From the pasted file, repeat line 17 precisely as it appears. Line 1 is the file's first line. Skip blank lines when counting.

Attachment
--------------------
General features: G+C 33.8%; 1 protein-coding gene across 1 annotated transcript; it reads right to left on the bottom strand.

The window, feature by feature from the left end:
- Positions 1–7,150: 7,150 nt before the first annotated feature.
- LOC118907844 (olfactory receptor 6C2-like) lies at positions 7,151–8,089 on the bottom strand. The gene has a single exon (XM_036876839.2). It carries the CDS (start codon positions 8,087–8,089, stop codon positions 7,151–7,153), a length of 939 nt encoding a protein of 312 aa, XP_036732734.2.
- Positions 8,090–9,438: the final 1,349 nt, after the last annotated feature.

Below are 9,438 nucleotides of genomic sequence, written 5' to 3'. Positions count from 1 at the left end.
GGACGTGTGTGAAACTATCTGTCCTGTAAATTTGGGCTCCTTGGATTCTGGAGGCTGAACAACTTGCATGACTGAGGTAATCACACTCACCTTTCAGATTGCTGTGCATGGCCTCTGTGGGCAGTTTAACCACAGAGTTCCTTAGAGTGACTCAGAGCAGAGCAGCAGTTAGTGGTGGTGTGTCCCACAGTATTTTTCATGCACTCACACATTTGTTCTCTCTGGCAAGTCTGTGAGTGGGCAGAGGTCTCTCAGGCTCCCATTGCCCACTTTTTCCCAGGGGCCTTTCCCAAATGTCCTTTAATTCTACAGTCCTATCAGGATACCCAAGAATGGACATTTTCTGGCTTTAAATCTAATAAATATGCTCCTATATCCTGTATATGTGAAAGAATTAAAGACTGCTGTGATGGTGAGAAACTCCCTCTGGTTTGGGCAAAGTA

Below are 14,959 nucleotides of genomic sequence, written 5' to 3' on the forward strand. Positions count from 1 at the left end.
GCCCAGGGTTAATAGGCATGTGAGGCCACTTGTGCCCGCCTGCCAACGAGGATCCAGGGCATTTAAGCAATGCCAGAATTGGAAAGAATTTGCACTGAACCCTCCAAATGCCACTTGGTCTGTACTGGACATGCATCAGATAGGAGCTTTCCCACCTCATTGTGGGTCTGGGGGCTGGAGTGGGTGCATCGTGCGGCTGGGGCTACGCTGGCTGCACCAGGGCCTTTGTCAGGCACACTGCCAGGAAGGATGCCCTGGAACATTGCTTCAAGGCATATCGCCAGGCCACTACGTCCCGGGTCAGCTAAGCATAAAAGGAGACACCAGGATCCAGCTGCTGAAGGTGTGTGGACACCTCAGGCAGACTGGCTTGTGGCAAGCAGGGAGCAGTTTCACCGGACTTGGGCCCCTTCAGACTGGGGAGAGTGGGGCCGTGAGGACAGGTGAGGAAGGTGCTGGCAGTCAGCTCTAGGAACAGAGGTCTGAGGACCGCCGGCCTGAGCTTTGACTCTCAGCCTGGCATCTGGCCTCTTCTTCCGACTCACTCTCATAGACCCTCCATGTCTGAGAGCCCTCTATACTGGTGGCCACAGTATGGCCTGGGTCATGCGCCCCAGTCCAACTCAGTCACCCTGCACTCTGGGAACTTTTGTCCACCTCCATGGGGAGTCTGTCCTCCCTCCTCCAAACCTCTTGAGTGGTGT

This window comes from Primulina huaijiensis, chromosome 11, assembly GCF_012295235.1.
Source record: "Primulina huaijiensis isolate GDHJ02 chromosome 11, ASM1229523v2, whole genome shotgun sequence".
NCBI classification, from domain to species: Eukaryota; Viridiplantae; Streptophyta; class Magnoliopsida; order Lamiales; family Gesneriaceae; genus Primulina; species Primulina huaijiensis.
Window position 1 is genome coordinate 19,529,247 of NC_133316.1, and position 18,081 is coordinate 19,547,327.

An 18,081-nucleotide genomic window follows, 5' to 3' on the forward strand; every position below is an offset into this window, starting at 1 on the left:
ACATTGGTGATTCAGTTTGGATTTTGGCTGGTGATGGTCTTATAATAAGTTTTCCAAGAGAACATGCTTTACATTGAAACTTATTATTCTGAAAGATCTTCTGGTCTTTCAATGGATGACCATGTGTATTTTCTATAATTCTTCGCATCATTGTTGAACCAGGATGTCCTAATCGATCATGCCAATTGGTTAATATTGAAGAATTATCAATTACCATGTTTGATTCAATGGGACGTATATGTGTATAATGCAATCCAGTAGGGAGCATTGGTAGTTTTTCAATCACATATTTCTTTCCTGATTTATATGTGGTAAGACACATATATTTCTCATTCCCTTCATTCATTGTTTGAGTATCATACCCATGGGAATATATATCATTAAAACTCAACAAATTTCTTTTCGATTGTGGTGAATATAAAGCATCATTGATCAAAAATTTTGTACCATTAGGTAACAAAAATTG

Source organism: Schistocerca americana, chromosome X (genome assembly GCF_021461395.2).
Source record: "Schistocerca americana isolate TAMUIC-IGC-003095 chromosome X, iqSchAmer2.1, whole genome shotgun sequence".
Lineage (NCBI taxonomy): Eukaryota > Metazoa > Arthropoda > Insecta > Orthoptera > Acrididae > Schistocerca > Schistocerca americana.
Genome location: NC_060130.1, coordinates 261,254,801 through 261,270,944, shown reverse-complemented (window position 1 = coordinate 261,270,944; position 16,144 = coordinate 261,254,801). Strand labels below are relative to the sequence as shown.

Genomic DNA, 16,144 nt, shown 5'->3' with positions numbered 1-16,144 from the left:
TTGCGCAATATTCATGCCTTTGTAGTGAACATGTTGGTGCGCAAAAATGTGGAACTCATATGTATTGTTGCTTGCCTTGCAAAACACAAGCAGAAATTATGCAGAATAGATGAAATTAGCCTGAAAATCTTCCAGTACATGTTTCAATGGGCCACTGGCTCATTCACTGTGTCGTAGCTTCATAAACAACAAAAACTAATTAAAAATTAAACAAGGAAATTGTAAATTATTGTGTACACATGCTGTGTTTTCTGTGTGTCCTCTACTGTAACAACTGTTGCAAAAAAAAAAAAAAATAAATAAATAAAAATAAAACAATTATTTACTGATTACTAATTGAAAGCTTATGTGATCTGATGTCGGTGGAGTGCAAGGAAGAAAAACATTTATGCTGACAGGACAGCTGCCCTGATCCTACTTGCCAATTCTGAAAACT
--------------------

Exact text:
Source record: "Schistocerca americana isolate TAMUIC-IGC-003095 chromosome X, iqSchAmer2.1, whole genome shotgun sequence".